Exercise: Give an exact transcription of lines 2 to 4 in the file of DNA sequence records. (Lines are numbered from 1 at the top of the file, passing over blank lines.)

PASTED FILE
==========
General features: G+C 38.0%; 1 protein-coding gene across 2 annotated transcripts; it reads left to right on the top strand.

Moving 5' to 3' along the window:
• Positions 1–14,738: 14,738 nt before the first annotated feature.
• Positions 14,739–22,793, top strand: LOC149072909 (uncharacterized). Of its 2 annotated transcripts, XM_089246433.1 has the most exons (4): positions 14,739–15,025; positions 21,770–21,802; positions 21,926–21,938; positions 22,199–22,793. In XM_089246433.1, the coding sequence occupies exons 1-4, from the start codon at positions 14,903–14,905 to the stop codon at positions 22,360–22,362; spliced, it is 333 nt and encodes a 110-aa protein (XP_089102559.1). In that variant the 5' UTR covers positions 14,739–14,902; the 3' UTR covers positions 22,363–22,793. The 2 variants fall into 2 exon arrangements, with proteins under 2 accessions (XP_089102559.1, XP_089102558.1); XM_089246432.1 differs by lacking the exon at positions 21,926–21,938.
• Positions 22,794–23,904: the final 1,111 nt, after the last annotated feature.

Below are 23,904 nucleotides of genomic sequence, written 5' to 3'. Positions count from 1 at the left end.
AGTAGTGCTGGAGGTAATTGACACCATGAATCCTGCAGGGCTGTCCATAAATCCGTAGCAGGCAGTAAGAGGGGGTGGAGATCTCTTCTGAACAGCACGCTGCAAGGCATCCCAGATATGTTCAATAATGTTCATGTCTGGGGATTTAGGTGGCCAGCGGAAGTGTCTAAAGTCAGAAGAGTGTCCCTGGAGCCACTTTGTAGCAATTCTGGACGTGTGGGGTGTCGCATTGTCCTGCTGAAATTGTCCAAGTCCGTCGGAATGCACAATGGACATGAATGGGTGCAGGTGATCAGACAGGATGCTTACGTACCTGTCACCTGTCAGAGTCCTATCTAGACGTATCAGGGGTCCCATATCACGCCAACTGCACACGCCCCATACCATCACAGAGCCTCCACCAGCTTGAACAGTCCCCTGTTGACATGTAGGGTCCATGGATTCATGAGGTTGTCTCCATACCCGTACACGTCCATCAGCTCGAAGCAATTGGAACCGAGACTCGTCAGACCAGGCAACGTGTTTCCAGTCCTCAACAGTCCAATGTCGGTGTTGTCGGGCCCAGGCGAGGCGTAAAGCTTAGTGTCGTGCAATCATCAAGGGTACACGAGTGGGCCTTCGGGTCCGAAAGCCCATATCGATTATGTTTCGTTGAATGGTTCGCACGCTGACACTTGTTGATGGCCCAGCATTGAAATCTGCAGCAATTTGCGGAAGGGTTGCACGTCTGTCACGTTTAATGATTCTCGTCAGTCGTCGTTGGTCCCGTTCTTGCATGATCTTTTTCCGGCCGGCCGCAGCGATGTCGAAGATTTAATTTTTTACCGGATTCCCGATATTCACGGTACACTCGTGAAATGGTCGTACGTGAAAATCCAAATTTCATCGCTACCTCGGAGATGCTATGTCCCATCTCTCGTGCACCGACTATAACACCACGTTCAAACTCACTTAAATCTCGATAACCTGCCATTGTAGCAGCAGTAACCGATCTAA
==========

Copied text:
Moving 5' to 3' along the window:
• Positions 1–14,738: 14,738 nt before the first annotated feature.
• Positions 14,739–22,793, top strand: LOC149072909 (uncharacterized). Of its 2 annotated transcripts, XM_089246433.1 has the most exons (4): positions 14,739–15,025; positions 21,770–21,802; positions 21,926–21,938; positions 22,199–22,793. In XM_089246433.1, the coding sequence occupies exons 1-4, from the start codon at positions 14,903–14,905 to the stop codon at positions 22,360–22,362; spliced, it is 333 nt and encodes a 110-aa protein (XP_089102559.1). In that variant the 5' UTR covers positions 14,739–14,902; the 3' UTR covers positions 22,363–22,793. The 2 variants fall into 2 exon arrangements, with proteins under 2 accessions (XP_089102559.1, XP_089102558.1); XM_089246432.1 differs by lacking the exon at positions 21,926–21,938.